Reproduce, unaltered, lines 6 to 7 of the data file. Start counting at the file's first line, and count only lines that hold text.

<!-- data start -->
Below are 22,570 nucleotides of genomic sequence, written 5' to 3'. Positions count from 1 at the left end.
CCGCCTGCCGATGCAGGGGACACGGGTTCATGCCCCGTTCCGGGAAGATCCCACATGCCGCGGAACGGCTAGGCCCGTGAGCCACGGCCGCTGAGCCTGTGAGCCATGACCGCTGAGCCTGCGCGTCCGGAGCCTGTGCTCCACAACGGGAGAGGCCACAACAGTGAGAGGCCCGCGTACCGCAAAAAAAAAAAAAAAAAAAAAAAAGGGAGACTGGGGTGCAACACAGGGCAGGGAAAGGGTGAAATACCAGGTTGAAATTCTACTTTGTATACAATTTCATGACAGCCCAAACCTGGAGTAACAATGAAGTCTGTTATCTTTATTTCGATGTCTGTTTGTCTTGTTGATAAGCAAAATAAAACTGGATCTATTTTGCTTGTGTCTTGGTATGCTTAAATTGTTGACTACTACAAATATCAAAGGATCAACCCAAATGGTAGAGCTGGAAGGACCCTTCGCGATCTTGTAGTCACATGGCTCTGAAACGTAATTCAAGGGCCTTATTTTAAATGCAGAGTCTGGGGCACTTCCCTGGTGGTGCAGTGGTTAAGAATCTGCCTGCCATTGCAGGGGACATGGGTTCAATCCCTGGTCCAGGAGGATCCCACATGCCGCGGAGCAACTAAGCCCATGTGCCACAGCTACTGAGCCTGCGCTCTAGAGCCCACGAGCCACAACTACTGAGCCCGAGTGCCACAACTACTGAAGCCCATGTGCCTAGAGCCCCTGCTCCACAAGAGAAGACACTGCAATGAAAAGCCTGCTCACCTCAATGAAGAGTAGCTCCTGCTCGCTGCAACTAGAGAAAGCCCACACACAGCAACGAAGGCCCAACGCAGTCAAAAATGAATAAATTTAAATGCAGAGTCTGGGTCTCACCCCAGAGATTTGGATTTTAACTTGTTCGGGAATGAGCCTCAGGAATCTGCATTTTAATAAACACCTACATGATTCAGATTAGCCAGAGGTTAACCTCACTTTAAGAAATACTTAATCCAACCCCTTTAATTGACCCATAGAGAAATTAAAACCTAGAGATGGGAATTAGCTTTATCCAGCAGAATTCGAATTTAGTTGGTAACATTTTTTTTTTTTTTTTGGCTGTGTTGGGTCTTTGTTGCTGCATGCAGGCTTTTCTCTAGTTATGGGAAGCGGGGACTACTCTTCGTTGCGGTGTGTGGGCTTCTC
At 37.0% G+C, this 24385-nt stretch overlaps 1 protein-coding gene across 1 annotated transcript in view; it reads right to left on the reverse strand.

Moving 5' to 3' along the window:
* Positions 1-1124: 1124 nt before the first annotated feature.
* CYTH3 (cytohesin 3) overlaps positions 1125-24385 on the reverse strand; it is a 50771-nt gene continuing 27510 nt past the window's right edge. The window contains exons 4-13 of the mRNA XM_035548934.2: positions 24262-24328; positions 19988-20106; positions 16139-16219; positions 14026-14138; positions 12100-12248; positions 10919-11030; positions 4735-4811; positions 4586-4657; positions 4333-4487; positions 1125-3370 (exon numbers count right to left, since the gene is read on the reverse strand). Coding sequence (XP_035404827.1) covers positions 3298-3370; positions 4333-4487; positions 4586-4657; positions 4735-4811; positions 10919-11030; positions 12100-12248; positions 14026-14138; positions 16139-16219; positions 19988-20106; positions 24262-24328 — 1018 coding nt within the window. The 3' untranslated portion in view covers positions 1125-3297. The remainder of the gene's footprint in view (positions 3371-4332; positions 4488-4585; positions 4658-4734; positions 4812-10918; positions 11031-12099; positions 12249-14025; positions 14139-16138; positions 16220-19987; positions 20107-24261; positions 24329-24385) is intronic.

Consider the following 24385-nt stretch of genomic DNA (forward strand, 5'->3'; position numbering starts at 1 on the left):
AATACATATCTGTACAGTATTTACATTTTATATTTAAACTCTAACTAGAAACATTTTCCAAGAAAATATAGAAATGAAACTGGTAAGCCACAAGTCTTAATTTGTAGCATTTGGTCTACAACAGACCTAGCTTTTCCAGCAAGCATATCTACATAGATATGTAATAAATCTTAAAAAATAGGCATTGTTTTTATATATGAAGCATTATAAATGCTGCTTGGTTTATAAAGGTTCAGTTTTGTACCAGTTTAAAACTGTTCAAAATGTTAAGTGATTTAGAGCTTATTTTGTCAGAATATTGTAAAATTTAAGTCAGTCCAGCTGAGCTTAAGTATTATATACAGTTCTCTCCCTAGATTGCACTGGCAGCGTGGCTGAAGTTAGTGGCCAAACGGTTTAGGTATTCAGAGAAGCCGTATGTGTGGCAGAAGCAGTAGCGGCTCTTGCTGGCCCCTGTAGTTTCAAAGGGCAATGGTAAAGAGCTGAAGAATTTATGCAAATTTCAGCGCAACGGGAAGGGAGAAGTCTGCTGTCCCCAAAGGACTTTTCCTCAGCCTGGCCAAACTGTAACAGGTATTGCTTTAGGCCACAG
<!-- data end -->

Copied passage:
* CYTH3 (cytohesin 3) overlaps positions 1125-24385 on the reverse strand; it is a 50771-nt gene continuing 27510 nt past the window's right edge. The window contains exons 4-13 of the mRNA XM_035548934.2: positions 24262-24328; positions 19988-20106; positions 16139-16219; positions 14026-14138; positions 12100-12248; positions 10919-11030; positions 4735-4811; positions 4586-4657; positions 4333-4487; positions 1125-3370 (exon numbers count right to left, since the gene is read on the reverse strand). Coding sequence (XP_035404827.1) covers positions 3298-3370; positions 4333-4487; positions 4586-4657; positions 4735-4811; positions 10919-11030; positions 12100-12248; positions 14026-14138; positions 16139-16219; positions 19988-20106; positions 24262-24328 — 1018 coding nt within the window. The 3' untranslated portion in view covers positions 1125-3297. The remainder of the gene's footprint in view (positions 3371-4332; positions 4488-4585; positions 4658-4734; positions 4812-10918; positions 11031-12099; positions 12249-14025; positions 14139-16138; positions 16220-19987; positions 20107-24261; positions 24329-24385) is intronic.

Consider the following 24385-nt stretch of genomic DNA (forward strand, 5'->3'; position numbering starts at 1 on the left):